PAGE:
I bet it's why they bumped off Diana!!!!!1111

FrankieTeardrop - 13 Feb 2020 11:59:45 (#52 of 104)

Here you go, here's an American news anchor talking about it happening:

https://www.youtube.com/watch?v=vjwf9F_v5cI

SinnerBoy - 13 Feb 2020 14:13:22 (#53 of 104)

GyratingTrampoline

It's a great conspiracy theory though. I hope there's a batshit website someone can link to that promotes the idea

Bevernbridge will be along soon, with the link.

AlanII - 13 Feb 2020 14:21:00 (#54 of 104)

From memory, Dresden was a massive communications hub but, that part was bombed very early on in the bombing. At that point, it would've been useful to shift attention to other ares, however, Harris was intent on recreating firestorms and terrorising the civilian population in what was basically revenge. I vaguely remember that even Churchill was not a great fan of this move.

guigal - 13 Feb 2020 14:41:21 (#55 of 104)

Tadagee - 13 Feb 2020 11:11:00 ( #46 of 54) Well yes, it's a meaningless exercise in cynical post Brexit jingoism. It is possible to believe this and not sneer at allied aircrew.

Even with your sanctimonious self-importance, it should be possible to recognise that deprecating the prostitution of the memory of the dead for nationalistic purposes, is not necessarily to be construed as 'sneering' at the dead.

Agaliarept - 13 Feb 2020 15:15:08 (#56 of 104)

Sorry for DM link but interview from Breakfast TV this morning with British POW Victor Gregg who was in Dresden during the bombing.

Pretty harrowing stuff.

https://www.dailymail.co.uk/news/article-7999149/Dresden-bombing-survivor-Victor-Gregg-100-Good-Morning-Britain-75th-anniversary.html

Tadagee - 13 Feb 2020 15:32:34 (#57 of 104)

Even with your sanctimonious self-importance

And with that, Alainis exploded.

guigal - 13 Feb 2020 15:59:06 (#58 of 104)

#57

Who's your exploding Alainis ?

quattrobhoy - 13 Feb 2020 16:02:58 (#59 of 104)

Vonnegut’s Personal Experience in Dresden was the inspiration for Slaughterhouse-Five

https://dresdenandvonnegut.wordpress.com/vonneguti
ndresden/

Tadagee - 13 Feb 2020 16:35:40 (#60 of 104)

Alanis Morisette old fruit. Of 'Isn't it Ironic' fame. Your referring to someone else as having 'sanctimonious self-importance' sadly resulted in an 'Isn't it ironic' overload with catastrophic results.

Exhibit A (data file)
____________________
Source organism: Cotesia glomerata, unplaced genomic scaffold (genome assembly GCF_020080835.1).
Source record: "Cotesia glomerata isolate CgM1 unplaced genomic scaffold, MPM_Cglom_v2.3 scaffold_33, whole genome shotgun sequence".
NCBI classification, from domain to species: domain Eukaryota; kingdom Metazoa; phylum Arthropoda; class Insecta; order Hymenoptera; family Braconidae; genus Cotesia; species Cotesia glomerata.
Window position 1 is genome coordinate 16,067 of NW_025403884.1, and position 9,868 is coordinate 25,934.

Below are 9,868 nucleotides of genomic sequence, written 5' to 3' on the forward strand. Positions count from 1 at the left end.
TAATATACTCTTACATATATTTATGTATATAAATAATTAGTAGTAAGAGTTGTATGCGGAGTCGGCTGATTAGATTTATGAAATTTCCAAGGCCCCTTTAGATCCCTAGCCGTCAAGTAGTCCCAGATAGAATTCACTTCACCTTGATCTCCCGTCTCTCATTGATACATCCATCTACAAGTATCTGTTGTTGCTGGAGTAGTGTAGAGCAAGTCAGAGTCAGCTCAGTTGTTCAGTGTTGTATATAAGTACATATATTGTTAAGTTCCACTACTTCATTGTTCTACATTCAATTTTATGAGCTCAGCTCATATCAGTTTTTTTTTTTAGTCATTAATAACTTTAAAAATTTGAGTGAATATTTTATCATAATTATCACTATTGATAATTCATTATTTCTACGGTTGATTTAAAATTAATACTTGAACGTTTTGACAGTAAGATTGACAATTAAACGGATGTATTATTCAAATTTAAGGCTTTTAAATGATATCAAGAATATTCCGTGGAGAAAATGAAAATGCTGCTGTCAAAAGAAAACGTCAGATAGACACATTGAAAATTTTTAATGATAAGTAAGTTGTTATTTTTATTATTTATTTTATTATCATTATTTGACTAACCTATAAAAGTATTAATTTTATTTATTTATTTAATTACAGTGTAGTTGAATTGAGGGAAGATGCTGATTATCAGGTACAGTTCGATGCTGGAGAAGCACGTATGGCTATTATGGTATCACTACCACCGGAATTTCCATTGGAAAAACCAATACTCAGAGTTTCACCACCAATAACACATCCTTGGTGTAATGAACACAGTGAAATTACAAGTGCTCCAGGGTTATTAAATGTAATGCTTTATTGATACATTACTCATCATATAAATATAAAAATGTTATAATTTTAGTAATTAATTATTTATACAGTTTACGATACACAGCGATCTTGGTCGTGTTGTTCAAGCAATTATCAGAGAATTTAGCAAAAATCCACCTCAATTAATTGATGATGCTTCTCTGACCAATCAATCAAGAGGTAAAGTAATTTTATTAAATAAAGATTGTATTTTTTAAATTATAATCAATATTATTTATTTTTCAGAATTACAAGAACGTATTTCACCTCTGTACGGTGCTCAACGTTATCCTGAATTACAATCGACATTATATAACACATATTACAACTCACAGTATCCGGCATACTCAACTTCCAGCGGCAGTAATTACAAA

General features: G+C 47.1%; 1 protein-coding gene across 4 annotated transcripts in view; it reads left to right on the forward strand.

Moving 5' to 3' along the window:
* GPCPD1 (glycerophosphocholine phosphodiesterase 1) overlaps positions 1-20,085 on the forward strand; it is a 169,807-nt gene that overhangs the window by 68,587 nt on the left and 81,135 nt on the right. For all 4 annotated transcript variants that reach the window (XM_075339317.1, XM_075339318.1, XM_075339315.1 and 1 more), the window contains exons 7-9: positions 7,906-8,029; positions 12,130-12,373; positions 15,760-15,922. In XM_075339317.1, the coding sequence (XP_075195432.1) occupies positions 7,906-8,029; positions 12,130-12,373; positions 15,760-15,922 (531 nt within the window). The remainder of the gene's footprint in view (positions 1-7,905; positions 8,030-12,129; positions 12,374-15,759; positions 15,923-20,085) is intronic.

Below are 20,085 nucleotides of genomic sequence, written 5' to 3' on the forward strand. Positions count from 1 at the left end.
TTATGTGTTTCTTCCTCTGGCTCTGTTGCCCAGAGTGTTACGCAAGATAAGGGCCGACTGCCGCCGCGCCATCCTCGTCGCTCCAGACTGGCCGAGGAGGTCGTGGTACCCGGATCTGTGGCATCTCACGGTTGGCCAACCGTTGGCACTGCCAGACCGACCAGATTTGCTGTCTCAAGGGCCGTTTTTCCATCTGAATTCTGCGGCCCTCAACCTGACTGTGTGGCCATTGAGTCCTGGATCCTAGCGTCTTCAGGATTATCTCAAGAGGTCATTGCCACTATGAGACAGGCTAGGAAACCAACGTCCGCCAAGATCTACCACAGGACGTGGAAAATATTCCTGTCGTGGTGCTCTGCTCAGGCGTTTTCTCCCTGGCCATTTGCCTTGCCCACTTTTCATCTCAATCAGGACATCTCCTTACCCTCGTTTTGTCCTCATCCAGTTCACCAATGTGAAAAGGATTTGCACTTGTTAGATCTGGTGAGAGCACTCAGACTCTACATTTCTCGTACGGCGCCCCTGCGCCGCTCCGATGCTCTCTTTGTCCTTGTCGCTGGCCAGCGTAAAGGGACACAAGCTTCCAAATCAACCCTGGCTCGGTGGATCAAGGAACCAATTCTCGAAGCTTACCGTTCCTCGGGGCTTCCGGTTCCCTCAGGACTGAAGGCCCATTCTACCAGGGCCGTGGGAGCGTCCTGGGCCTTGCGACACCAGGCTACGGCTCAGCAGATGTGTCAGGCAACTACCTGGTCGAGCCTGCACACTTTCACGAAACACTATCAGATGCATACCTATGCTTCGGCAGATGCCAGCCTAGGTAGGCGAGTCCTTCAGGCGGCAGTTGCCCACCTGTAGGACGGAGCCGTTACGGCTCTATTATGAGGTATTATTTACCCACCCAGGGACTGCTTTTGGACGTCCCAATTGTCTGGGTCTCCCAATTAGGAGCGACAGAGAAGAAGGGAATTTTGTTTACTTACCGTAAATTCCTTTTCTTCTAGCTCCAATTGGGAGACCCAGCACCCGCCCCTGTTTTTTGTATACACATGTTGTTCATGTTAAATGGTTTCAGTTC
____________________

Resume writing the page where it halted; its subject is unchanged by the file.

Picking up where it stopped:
FrankieTeardrop - 13 Feb 2020 16:39:30 (#61 of 104)

reboots the Turing test

guigal - 13 Feb 2020 16:39:32 (#62 of 104)

Tadagee - 13 Feb 2020 16:35:40 ( #60 of 60) Alanis Morisette old fruit.

Not Alainis, then.

Your 'ironic overload' is responsible for the misleading spelling, is it?

guigal - 13 Feb 2020 16:46:06 (#63 of 104)

The Alanis Morissette lyrics don't deal with irony, in the Tadagee sense of 'accusing someone else of their own fault', if that is a permissible use of the word 'irony'.

Tadagee - 13 Feb 2020 16:49:04 (#64 of 104)

Indeed the whole thing about that song, and the consequent meme, is that none of the things she lists are actually ironic. It's all utter nonsense really...

...hmmm...

...you're not a songwriter are you?

FrankieTeardrop - 13 Feb 2020 16:49:33 (#65 of 104)

we're going to need to reboot again, Tada

guigal - 13 Feb 2020 16:59:00 (#66 of 104)

#65

Ironic that nonsense-spewing Robot Frankie should accuse people of being robots.

FrankieTeardrop - 13 Feb 2020 17:00:08 (#67 of 104)

Ooh, tetchy AI!

SinnerBoy - 13 Feb 2020 18:28:44 (#68 of 104)

FrankieTeardrop

we're going to need to reboot again, Tada

Is that code for "deliver a good kicking to"?

nemo75 - 13 Feb 2020 19:01:57 (#69 of 104)

Always with the violence.

SinnerBoy - 13 Feb 2020 19:04:19 (#70 of 104)

Yeah, man!

nemo75 - 13 Feb 2020 19:12:34 (#71 of 104)

Go for it.

cozzer - 13 Feb 2020 20:32:50 (#72 of 104)

The actual effect of area bombing has been much debated. German morale never broke as a result

One wonders why anyone thought it would, given that they'd all just lived through the Blitz.